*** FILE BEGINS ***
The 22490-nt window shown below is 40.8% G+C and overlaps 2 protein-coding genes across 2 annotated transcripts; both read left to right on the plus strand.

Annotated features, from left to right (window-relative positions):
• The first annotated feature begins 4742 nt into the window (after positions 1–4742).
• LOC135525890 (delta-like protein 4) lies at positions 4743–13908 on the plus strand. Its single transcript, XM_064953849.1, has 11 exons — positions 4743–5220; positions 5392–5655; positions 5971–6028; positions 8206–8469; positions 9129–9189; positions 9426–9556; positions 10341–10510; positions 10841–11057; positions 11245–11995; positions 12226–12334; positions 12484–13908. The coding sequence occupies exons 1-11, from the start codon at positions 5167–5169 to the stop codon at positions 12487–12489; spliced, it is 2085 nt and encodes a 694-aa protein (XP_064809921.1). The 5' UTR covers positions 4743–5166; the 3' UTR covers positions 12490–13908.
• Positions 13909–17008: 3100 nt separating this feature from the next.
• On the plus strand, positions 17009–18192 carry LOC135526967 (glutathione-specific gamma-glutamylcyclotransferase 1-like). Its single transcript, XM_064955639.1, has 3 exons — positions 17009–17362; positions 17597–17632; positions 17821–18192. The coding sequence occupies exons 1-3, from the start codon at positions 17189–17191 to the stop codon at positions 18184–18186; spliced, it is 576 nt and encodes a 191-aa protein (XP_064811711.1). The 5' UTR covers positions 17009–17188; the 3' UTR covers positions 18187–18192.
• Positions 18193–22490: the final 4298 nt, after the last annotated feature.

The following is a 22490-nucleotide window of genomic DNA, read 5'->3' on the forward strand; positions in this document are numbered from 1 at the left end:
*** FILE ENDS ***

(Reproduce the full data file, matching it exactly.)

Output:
The 22490-nt window shown below is 40.8% G+C and overlaps 2 protein-coding genes across 2 annotated transcripts; both read left to right on the plus strand.

Annotated features, from left to right (window-relative positions):
• The first annotated feature begins 4742 nt into the window (after positions 1–4742).
• LOC135525890 (delta-like protein 4) lies at positions 4743–13908 on the plus strand. Its single transcript, XM_064953849.1, has 11 exons — positions 4743–5220; positions 5392–5655; positions 5971–6028; positions 8206–8469; positions 9129–9189; positions 9426–9556; positions 10341–10510; positions 10841–11057; positions 11245–11995; positions 12226–12334; positions 12484–13908. The coding sequence occupies exons 1-11, from the start codon at positions 5167–5169 to the stop codon at positions 12487–12489; spliced, it is 2085 nt and encodes a 694-aa protein (XP_064809921.1). The 5' UTR covers positions 4743–5166; the 3' UTR covers positions 12490–13908.
• Positions 13909–17008: 3100 nt separating this feature from the next.
• On the plus strand, positions 17009–18192 carry LOC135526967 (glutathione-specific gamma-glutamylcyclotransferase 1-like). Its single transcript, XM_064955639.1, has 3 exons — positions 17009–17362; positions 17597–17632; positions 17821–18192. The coding sequence occupies exons 1-3, from the start codon at positions 17189–17191 to the stop codon at positions 18184–18186; spliced, it is 576 nt and encodes a 191-aa protein (XP_064811711.1). The 5' UTR covers positions 17009–17188; the 3' UTR covers positions 18187–18192.
• Positions 18193–22490: the final 4298 nt, after the last annotated feature.

The following is a 22490-nucleotide window of genomic DNA, read 5'->3' on the forward strand; positions in this document are numbered from 1 at the left end: